Davante Adams most likely has the biggest chip on his shoulder remembering last year’s game. He was having an historic night with 180 yards and 10 catches before injuring his toe (including 107 yards in the first quarter). He wasn’t able to finish the game and the Packers lost in the final moments, a recurring trend among Packers-Eagles games in the last couple decades.
He was in the medical tent when Rodgers threw the game-losing interception without his best target on the field.
This motivation to finish what he started last year should frighten Eagles fans as Adams is riding a career best six game touchdown streak and is leading the NFL with 100.9 receiving yards per game. Not to mention the brutal hit to the head Adams received in that game against the Eagles. It’s safe to say he’s going to be motivated.
It should be mentioned that Rodgers hasn’t thrown many game-losing interceptions in his career. We know his memory will not allow him to forget how last year’s game ended.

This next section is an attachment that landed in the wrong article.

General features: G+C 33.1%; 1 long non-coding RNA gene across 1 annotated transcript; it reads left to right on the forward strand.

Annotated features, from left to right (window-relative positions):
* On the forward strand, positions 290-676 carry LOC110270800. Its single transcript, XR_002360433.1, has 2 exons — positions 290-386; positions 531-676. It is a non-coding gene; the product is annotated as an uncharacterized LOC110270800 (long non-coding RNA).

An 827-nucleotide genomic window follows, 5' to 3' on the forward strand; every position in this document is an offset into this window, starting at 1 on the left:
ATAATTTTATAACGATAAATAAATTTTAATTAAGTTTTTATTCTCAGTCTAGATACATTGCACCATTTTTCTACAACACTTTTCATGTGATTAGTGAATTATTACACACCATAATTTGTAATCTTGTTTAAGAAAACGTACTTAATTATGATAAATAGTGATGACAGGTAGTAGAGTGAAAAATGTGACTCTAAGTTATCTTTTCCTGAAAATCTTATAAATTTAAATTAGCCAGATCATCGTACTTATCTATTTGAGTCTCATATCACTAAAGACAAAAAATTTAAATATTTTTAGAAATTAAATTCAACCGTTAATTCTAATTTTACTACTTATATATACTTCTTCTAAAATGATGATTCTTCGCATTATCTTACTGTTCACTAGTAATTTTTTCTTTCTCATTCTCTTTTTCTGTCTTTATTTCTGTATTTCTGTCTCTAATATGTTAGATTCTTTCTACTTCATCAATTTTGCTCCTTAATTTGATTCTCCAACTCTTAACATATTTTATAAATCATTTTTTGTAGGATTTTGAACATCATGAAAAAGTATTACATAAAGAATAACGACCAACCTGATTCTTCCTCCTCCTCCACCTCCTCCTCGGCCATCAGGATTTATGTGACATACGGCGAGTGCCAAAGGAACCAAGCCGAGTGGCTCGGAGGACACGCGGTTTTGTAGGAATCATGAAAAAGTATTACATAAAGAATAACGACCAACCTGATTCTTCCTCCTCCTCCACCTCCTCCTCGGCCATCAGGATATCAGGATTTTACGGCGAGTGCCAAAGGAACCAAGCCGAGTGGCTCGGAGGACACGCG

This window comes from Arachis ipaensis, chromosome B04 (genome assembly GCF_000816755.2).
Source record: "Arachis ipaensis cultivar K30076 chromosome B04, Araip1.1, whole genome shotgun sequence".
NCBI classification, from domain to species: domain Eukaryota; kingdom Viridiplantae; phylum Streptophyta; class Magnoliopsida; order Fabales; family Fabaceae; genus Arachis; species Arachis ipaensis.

Green Bay’s defense, specifically the pass rush, should be excited about a chance for redemption, too. They didn’t record a sack against the Eagles in 2019. This year Wentz has already been sacked an NFL-high 46 times.
I wouldn’t bet against Za’Darius Smith, Kenny Clark, Rashan Gary and a seemingly rejuvenated Preston Smith throwing Wentz to the turf multiple times on Sunday. There’s no way they get shut-out in that department again.
Wentz is also leading the league in interceptions in 2020. Second-year safety Darnell Savage is coming off a career-best two interception game last week, so lets hope the turnovers keep flowing for this defense. The Packers are coming off of a three sack, three turnover performance against the Chicago Bears.